Identify your FAQs
“What is your return policy?” “How long will my appointment last?” “Is this product harmful to the environment?” Whatever your industry, you most likely receive questions similar to these from new and curious customers everyday. Now is the time to jot down and answer your most popular FAQs.
In order to create an FAQ page, you will first need to conjure a list of questions that you want to address. These should, at the very least, include the most common queries customers have about your products or services. Based on their abundance in the past, customers will undoubtedly express the need for answers to these questions in the future.
Compile a list of FAQs drawn from data on past customer service interactions, such as phone calls, emails, or social media comments you’ve received. This valuable research will give you an idea of what categories, questions, and concerns to include on your FAQ page.
Aside from tapping into customer service data, you can also find inspiration from the FAQs your competitors have already come up with. Furthermore, you can think about answers that will stress your business’s strengths, and other topics you want to highlight. For example, what is something you want customers to know about your product from the beginning?
If you’re wondering how much information you should put on your FAQ page, the answer is: as much as you want. As your list grows, you’ll want to arrange questions in a way that is not overwhelming for visitors. We’ll touch more on how to do that in the section on how to organize your answers below.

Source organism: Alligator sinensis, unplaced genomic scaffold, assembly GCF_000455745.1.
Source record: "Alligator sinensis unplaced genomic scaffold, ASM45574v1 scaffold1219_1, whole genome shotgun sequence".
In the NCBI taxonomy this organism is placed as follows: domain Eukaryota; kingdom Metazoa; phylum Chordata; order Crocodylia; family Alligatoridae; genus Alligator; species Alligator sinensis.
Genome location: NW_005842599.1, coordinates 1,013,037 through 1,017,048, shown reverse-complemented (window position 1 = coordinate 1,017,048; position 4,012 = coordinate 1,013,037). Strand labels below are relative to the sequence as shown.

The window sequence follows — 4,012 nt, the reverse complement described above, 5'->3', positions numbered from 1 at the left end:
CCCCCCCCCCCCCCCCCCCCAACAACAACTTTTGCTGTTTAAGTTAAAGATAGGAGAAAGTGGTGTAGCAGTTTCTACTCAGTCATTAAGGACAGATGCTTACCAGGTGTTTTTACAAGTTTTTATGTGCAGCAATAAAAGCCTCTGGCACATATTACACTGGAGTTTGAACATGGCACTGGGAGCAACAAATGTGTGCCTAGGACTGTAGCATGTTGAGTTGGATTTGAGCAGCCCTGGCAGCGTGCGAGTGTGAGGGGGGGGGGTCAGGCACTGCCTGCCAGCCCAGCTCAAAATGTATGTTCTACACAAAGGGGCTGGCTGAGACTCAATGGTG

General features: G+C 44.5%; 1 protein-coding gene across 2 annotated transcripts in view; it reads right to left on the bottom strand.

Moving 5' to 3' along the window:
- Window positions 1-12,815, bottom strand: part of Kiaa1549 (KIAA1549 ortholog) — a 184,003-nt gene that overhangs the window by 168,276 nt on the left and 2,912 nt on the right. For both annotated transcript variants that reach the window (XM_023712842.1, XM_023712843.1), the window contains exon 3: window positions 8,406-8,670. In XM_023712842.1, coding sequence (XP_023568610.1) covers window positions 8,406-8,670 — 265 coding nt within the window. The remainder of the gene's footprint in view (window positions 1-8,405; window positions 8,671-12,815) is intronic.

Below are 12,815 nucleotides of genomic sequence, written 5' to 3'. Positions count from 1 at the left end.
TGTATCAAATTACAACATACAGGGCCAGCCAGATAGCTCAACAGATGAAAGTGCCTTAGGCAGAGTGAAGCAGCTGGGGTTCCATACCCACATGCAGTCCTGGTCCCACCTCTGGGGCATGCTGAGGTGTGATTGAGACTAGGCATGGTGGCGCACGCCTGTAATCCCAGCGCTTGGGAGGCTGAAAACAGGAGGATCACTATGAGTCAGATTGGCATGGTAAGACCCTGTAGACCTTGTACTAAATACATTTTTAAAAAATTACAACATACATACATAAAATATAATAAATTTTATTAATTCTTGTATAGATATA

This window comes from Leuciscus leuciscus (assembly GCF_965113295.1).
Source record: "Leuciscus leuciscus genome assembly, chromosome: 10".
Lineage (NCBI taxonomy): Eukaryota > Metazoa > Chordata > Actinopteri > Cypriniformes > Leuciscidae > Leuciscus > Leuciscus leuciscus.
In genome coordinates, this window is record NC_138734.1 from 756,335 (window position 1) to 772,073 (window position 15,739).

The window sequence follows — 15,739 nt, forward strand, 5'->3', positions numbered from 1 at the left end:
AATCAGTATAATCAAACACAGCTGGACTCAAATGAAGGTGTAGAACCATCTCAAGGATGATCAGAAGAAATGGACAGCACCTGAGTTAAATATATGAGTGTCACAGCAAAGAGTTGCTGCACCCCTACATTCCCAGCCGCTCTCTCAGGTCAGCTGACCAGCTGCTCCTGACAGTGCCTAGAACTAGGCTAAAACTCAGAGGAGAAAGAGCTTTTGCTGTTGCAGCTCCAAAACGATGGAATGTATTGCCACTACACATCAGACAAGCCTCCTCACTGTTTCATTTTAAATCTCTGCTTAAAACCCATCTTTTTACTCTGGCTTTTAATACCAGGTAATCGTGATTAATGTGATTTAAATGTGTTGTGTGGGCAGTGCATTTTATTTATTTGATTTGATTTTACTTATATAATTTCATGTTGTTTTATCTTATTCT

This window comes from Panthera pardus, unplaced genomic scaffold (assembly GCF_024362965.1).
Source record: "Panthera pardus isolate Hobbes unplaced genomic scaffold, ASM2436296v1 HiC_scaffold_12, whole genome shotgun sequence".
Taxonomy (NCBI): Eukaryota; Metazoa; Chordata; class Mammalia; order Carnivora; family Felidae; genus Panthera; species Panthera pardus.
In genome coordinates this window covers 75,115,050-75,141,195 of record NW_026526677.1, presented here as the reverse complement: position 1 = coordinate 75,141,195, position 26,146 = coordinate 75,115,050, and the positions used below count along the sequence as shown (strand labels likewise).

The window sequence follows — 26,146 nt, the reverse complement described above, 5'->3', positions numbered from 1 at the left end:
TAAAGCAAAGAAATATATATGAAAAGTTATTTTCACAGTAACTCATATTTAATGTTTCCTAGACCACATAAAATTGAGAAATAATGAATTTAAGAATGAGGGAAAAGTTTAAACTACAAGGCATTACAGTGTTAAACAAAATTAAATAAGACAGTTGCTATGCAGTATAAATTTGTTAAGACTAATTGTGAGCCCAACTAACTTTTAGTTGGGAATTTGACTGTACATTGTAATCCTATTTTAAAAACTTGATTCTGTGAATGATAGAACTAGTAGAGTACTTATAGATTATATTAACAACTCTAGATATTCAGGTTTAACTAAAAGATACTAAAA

Choose your tone
Your brand has a unique voice that can be established and reflected in the tone of your website’s written content. Let your brand's voice guide your approach to communicating with customers on your FAQ page. Ask yourself, “Will I sound casual? Sensitive? Professional?”
While staying in line with your brand’s voice, keep your FAQ text clear, concise and understandable, without too many complicated terms that might intimidate your readers. People should be able to easily comprehend the answers you provide them. Moreover, short answers that are straight to the point and don’t linger on heavy detailed descriptions are the best way to a user’s heart.
Organize your answers
You’ll probably have to squeeze a decent amount of information into your FAQ page. Whether you have it all prepared right now, or plan to add more over time (which you most likely will), organizing this data into topics and subtopics is essential from the start. Dividing the content on your page will help visitors browse between questions, reach their desired answers quickly, and seek relevant questions they haven’t yet considered.
After you categorize your content, start arranging the topics and subtopics into a logical order. It’s recommended to catalog your questions from the most frequent to more niche. This will come in handy when you start to design your FAQ page, setting the foundations for an organized structure.